By Michal Ortner
Kirk Franklin, known for his diverse background in gospel music and entertainment, is standing up for fellow performer, Erica Campbell. Criticism of her newly-released album that features a song called “I Luh God” has many asking questions about her intentions. Many are labeling it “trap gospel.”
When asked by NPR’s Arun Rath to give his opinion, Franklin said, “I just commend her efforts, man. I think that trying to take a message, you know, that’s old as many millennia and trying to make it culturally relevant is always a tough job.”
“I think that more than anything, man, is that I always try to remember the heart of the person doing it. And I am very, very good friends with Erica. She has a great heart for God. She has a great heart for ministry. And I just believe that the heart always wins,” he continued.
Franklin’s history with introducing hip-hop and other new themes to Christian music gives him a unique perspective. In light of his past experience, Rath asked what kind of responses Franklin received when he brought in new sounds to the gospel genre.
“Yeah, well, you know, it was a very hard time because it’s very hard when you hear churches talk about you. And, you know, some people start to question your heart,” Franklin responded.
“…So, you know, if you like Italian food before you became a born-again Christian, you know, you’re probably still going to like Italian food. There’s nothing wrong with that, you know. I’m trying to make Christ relevant within the culture,” he added.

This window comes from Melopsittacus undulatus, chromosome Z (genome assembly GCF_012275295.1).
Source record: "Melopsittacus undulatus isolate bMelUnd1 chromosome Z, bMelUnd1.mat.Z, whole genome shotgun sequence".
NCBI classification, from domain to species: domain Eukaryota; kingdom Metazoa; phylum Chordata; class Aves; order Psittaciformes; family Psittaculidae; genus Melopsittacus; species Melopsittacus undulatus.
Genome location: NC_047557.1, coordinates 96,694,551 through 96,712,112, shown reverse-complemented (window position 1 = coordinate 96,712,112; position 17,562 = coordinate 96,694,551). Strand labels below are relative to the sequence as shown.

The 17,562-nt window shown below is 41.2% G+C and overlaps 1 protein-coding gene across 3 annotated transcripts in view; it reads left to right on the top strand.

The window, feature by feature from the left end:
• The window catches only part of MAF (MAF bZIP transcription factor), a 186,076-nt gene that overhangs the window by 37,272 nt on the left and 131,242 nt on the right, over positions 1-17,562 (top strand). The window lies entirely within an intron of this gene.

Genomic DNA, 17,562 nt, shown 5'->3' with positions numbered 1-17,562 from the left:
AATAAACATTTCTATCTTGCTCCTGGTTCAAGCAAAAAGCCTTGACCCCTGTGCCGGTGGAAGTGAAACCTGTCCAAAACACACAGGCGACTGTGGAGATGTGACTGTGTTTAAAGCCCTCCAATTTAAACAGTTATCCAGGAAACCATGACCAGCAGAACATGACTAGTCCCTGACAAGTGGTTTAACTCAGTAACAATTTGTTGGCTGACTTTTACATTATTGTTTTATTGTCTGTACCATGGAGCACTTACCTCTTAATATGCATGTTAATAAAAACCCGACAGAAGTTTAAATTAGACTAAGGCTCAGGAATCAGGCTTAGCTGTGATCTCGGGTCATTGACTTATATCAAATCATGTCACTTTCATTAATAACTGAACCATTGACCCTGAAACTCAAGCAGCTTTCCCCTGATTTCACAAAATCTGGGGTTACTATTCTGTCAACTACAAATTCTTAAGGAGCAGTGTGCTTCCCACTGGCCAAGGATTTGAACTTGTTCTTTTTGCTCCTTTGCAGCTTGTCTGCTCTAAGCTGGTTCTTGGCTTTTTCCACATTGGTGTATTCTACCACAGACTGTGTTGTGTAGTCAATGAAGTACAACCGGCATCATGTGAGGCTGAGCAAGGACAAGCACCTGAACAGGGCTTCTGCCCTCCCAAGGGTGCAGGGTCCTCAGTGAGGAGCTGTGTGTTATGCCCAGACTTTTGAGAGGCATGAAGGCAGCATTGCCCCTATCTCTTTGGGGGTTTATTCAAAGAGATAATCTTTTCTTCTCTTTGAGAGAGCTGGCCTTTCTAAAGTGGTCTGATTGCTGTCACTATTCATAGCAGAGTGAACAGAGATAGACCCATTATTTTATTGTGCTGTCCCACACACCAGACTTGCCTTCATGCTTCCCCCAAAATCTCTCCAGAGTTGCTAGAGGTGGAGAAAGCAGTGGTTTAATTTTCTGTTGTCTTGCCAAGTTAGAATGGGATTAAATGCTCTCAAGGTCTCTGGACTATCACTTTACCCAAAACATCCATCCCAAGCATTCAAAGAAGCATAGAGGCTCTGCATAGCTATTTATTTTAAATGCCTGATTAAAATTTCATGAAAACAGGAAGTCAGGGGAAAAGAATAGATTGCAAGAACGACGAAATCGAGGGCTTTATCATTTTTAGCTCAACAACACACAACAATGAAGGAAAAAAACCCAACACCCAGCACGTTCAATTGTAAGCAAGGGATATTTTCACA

Rath also asked Franklin if music should be compared to wearing your Sunday best. Do the “themes in gospel music deserve respectful treatment,” and is it disrespectful to resort to slang and what appears like worldly trends?
“Yeah. Boo. Boo to all of that. That’s my problem with all of that, man. Boo to what to wear to church and what you can and can’t say. Boo. It’s almost like, you know, who are we? Man, we’re not referees. It’s almost like if you don’t like it, pray for her. You know, man, you know, we’re losing people. The church is losing its power because we stink at how we talk. We stink at how we communicate,” Franklin shared.
“Nobody hears love from our voices,” the musician stated. “They hear the schoolteacher from Charlie Brown’s ‘Peanuts’ — womp, womp, womp, womp, womp. Now, not all churches, not all Christians — because I get beat up by that. But if we let our light shine, that sounds a lot more louder than picket signs and complaints.”